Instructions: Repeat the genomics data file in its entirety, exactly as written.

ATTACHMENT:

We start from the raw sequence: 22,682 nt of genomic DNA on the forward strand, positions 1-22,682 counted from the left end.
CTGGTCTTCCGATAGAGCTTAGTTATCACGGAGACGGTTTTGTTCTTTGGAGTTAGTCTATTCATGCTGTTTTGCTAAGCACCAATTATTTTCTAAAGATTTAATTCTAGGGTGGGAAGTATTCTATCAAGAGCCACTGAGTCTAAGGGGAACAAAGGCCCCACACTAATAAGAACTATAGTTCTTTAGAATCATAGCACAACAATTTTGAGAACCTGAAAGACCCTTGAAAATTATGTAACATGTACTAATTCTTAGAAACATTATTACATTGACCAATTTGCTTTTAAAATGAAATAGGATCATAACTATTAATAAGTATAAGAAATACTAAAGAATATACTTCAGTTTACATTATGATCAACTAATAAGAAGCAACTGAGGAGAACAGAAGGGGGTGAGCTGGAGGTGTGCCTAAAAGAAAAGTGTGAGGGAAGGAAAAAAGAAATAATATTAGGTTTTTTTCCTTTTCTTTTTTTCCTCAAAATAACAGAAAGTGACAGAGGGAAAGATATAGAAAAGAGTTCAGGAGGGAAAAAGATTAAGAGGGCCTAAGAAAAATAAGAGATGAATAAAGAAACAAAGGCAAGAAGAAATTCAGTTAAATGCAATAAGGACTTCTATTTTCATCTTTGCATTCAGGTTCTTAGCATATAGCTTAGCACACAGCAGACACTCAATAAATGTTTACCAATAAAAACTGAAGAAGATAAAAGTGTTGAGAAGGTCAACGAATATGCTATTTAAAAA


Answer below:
We start from the raw sequence: 22,682 nt of genomic DNA on the forward strand, positions 1-22,682 counted from the left end.
CTGGTCTTCCGATAGAGCTTAGTTATCACGGAGACGGTTTTGTTCTTTGGAGTTAGTCTATTCATGCTGTTTTGCTAAGCACCAATTATTTTCTAAAGATTTAATTCTAGGGTGGGAAGTATTCTATCAAGAGCCACTGAGTCTAAGGGGAACAAAGGCCCCACACTAATAAGAACTATAGTTCTTTAGAATCATAGCACAACAATTTTGAGAACCTGAAAGACCCTTGAAAATTATGTAACATGTACTAATTCTTAGAAACATTATTACATTGACCAATTTGCTTTTAAAATGAAATAGGATCATAACTATTAATAAGTATAAGAAATACTAAAGAATATACTTCAGTTTACATTATGATCAACTAATAAGAAGCAACTGAGGAGAACAGAAGGGGGTGAGCTGGAGGTGTGCCTAAAAGAAAAGTGTGAGGGAAGGAAAAAAGAAATAATATTAGGTTTTTTTCCTTTTCTTTTTTTCCTCAAAATAACAGAAAGTGACAGAGGGAAAGATATAGAAAAGAGTTCAGGAGGGAAAAAGATTAAGAGGGCCTAAGAAAAATAAGAGATGAATAAAGAAACAAAGGCAAGAAGAAATTCAGTTAAATGCAATAAGGACTTCTATTTTCATCTTTGCATTCAGGTTCTTAGCATATAGCTTAGCACACAGCAGACACTCAATAAATGTTTACCAATAAAAACTGAAGAAGATAAAAGTGTTGAGAAGGTCAACGAATATGCTATTTAAAAA